Interview with a Hunger Striker from Yarl’s Wood

#ShutDownYarlsWood #FeministsAgainstBorders #MigrantsRights #NoOneIsIllegal #RefugeesAreWelcome
Why did you go on hunger strike?

To make changes and make the public see the way we have been treated and the conditions we are kept in. And to have support from one another and the public.

What kind of support did you receive from the public?

I got lots of calls from people I didn’t know. It was very good

You were injured and are still suffering pain from when guards assaulted you when you were taken away from the hunger strike and to prison. Do you regret it?

I don’t regret it, but I’m going to be suffering with back problems forever. I didn’t just do it for me. No one just did it for themselves. We did it for all, for everyone in detention.

How does detention affect women in particular?

We are the mothers of our children and we play an important role. Detention affects women a lot: many self harm and things like that. People get really depressed and go mental at times.

Do you think the system is racist?

Well apart from locking us up because of where we come from, you can see it in the way they treat us: calling us names like “monkies” and “yardies” and stuff like that. We face lots of discrimination in there. The food was so bad I didn’t even eat it. The medical assistance isn’t good either. You see it in prison too. They treat British citizens differently from the way they treat us. We get much worse punishments for doing less than when British people do more!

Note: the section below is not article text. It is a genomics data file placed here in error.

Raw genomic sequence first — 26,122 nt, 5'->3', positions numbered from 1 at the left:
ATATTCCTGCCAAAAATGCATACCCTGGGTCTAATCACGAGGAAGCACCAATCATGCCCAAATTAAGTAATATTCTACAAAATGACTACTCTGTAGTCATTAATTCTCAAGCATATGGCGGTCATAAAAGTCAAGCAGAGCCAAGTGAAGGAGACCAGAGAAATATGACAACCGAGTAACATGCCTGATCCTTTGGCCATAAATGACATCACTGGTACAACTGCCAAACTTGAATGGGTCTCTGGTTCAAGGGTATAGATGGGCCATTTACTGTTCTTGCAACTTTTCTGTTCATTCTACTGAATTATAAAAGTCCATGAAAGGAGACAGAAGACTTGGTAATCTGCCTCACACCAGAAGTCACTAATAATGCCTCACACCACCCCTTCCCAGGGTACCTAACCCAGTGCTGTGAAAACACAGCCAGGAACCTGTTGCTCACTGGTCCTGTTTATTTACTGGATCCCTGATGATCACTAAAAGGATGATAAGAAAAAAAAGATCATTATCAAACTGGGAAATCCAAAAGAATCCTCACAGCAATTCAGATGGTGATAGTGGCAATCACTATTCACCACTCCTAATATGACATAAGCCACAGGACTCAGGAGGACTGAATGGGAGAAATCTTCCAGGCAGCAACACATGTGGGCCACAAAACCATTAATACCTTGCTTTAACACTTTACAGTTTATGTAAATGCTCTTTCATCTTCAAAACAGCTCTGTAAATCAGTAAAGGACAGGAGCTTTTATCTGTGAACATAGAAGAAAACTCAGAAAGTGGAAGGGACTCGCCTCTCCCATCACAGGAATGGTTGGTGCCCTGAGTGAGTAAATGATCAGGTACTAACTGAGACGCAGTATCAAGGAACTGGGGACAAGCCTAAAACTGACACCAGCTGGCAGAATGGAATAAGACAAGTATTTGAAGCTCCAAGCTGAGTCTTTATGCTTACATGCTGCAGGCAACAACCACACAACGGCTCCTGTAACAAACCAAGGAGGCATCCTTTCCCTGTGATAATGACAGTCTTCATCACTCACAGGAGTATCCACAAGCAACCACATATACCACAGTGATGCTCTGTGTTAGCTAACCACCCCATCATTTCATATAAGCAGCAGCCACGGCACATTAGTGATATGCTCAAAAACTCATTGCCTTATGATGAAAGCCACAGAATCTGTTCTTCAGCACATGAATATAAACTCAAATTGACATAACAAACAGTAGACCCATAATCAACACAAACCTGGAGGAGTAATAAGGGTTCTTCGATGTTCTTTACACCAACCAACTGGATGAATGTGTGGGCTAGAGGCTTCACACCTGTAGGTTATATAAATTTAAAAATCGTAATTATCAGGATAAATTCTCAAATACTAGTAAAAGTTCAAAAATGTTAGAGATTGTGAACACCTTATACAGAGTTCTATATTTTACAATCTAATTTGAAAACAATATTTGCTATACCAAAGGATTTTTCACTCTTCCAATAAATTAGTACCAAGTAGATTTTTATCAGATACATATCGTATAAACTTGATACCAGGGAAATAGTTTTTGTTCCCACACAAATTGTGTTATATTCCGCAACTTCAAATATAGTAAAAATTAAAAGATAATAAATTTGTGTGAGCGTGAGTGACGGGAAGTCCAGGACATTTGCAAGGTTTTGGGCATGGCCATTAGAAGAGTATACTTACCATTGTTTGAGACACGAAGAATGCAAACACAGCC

We face racism in a lot of ways: the way they talk to us, they open our mail, even solicitor’s letters, which they’re not supposed to. They tell you you’re not allowed to have things you should be. They just do what they want to do. When we have visits they bring us down half an hour late. The three people over there have been waiting for the person they’re visiting for an hour. You can bet they’re not British nationals.

What would you change?

In prison, we need to be treated equally. In detention centres, they shouldn’t be detaining mothers and children. People suffer so much emotionally. I would close detention down. In prison, everyone should be treated the same, not differently because of nationality or colour.

In February 2010 prisoners at Yarl’s Wood immigration prison organised a hunger strike. They demanded an end to indefinite and abusive imprisonment

Their courageous protest lasted five weeks, despite violent attacks by guards at the detention centre.

This was not the first hunger strike at Yarl’s Wood. Parents detained in the centre went on hunger strike in 2006 in a desperate bid to draw attention to the sufferings of their children and a mass hunger strike broke out in 2009 (and met with violent assaults on detainees by Serco security guards).